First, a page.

Welcome to Brazil!
Brazil is the 5th largest and 5th most populous country in the world. Great forest, beaches, carnival, warm people, great cities with everything from slums to high technology, an awesome mixture of cultures and races, making Brazil one of the best travel destination choices. However, petty crime is a fact of life in metropolitan areas. Rio in particular is regarded as one of the most crime-ridden cities in the world.
Gather some information about Brazil before you leave, inquire about the safety of the areas you are about to visit are crucial. Like any other places Brazil has rules to follow, have an awesome time while on your trip but remember to respect the local culture in Brazil to keep out of trouble. For yourself and local people’s sake, bear in mind the following Brazil travel tips of dos and donts to ensure a safer, unforgettable Brazilian adventure.
Brazil Travel Taboo
The inverted American “OK” sign is an obscene gesture.
- Do not ever bring excessive valuables and show it to public. Leave your necklaces, rings, expensive watches, bracelets, and other jewelries in a safe place as much as possible.
- Do not carry money and credit card for pickpocketers attack. Take just enough cash for the day as well as a Credit Card with you, and try to keep everything in your front pocket. Leave the rest in you hotel safe box.
- Do not eat street foods, drink only bottled water. Do not handle any animals.
- Do not bring any strangers you meet outside to your hotel room. The easiest way to become a victim of theft or violence is to take someone you do not know back to your room.
- Do not take public transportation. Take taxi instead of busses, and make sure the taxi driver turns the meter on. Bring money pouches strap around your neck. If you are driving, always keep the door locked.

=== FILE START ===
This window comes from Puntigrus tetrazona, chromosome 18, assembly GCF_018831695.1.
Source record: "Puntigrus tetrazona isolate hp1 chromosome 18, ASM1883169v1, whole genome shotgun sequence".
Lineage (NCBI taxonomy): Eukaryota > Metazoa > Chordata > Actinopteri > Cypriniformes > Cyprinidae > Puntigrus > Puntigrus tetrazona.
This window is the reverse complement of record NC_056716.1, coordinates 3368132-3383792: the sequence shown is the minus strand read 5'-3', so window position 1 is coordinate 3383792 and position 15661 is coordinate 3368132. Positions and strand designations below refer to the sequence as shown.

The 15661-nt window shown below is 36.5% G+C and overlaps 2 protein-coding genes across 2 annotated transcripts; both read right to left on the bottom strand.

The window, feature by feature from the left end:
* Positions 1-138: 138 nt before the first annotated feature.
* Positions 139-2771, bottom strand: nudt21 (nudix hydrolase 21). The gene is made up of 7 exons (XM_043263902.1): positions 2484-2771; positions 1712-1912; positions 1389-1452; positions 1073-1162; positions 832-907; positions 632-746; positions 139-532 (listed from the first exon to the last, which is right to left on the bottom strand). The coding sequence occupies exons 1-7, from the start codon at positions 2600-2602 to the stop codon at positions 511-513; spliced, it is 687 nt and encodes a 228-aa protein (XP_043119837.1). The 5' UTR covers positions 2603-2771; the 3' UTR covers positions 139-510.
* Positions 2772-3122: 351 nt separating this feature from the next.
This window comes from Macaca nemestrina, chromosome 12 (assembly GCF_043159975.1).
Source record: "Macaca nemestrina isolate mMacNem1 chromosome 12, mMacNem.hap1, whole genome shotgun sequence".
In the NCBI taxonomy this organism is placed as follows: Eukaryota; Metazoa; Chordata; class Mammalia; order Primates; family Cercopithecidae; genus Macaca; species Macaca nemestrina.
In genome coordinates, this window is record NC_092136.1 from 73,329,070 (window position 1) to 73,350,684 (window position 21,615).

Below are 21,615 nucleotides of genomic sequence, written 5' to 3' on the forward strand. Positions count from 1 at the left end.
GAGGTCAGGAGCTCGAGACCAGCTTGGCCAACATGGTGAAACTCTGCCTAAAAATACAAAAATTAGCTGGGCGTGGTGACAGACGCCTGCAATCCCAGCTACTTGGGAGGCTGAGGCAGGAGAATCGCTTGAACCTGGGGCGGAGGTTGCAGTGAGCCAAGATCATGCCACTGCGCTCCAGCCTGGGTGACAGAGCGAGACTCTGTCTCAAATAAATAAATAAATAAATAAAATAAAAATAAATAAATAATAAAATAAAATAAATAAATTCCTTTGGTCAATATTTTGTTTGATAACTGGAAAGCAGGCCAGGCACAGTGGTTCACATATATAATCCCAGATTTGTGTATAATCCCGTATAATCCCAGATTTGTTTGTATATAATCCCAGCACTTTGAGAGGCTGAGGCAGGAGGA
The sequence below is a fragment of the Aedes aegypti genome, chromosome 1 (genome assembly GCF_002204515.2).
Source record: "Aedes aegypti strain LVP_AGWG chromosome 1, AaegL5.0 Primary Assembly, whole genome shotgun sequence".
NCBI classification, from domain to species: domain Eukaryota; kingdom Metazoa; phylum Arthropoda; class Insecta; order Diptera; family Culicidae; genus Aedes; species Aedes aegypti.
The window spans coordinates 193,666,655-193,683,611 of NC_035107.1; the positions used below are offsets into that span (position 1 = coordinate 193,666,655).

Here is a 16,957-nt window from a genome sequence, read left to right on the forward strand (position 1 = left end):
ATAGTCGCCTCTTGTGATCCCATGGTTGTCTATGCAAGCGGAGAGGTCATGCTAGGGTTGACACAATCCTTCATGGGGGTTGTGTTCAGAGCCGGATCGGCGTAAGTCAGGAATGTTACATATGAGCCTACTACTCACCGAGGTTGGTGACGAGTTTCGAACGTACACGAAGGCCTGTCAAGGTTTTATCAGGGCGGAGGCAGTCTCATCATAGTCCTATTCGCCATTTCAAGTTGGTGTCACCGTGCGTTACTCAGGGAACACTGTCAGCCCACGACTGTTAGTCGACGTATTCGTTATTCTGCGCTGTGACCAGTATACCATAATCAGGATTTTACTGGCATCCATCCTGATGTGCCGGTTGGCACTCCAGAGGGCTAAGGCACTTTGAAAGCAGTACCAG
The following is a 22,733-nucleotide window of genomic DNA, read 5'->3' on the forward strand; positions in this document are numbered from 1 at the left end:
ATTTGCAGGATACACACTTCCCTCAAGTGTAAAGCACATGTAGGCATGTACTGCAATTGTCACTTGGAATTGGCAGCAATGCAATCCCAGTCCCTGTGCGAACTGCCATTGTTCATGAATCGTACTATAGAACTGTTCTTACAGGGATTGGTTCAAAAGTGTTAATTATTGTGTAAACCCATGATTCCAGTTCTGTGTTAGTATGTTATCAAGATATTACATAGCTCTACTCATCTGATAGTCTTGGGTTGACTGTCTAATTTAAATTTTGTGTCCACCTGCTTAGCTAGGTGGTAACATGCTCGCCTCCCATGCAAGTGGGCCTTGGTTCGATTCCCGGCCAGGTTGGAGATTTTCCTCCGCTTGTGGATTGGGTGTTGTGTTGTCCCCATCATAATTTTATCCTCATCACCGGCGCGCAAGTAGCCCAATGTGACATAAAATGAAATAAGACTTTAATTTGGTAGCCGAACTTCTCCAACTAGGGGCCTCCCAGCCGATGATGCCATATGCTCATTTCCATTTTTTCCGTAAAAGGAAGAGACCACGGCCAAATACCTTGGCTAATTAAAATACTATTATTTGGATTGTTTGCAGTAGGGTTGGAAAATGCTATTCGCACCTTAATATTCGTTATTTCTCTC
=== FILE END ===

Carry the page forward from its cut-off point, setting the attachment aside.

- Do not walk around with your camcorder or your camera swinging from your limp hand. Wear shoulder straps. If you bring along expensive cameras or camcorders, consider an insurance plan.
- Do not do anything you would not do back home. You will not be tolerated if you breach the law.
- Do not leave your drink unattended at the bar or accept drinks from strangers.
- Do not make the ok sign with your hand which is considered a very rude gesture in Brazil. So unless you really want to make someone angry, avoid it!
- Do dress down and conceal cameras, and avoid wearing jewellery and expensive watches.
- Do purchase the option of a safety deposit box, and do deposit valuables in hotel safes.
- Do aware of unofficial taxis and those with blacked-out windows and be particularly careful on public transport in Rio, Recife and Salvador, particularly at night.
- Do purchase the optional travel insurance. It is better to be safe than sorry.
- Do try to learn some Portuguese as you can, which will make your vacation more memorable. Although you can survive with English in large cities, most people living in rural areas would not be able to understand you.
- Do shake hands for man, while women tend to kiss each other in greeting. Greetings are carried out with handshakes accompanied with touching of the forearm, elbows, and pats on the back.
- Do avoid dark and isolated places especially if you are alone. Where you do not see a single soul at night, such as the Flamengo Park or the Financial District, also, avoid going to the beach in the middle of night by yourself. Do not wander off by yourself. Anywhere around the mountains or hills should be avoided.
- Do carry only the basics to avoid the eyes of petty criminals. Keep anything valuable (cash, credit cards, passport, etc.) inside your safety deposit box.
- Do keep a map, and don’t let anyone know you are lost if you’re ever caught in such a situation.
- Do keep pursues close to your body. Watch out street kids, although they look cute and innocent, they are some of Rio’s most elusive pickpocketers.
- Do bring long pants, long-sleeved shirt, eyeglasses, cap or hat to avoid mosquito bites. Do bring insect repellant for illnesses from dengue, leishmaniasis, and malaria. If you are planning to stay out overnight, do bring mosquito nets, insect sprays, and necessary prescription medications.
- Do act the same way as Brazilians in beach. Brazilian beachwear tends to be brief, but topless sunbathing tends to be foreigners act rather than the Brazilians. Brazilian males tend to wear Speedos or the equally figure-hugging hot pants so do the same if you want to fit in.
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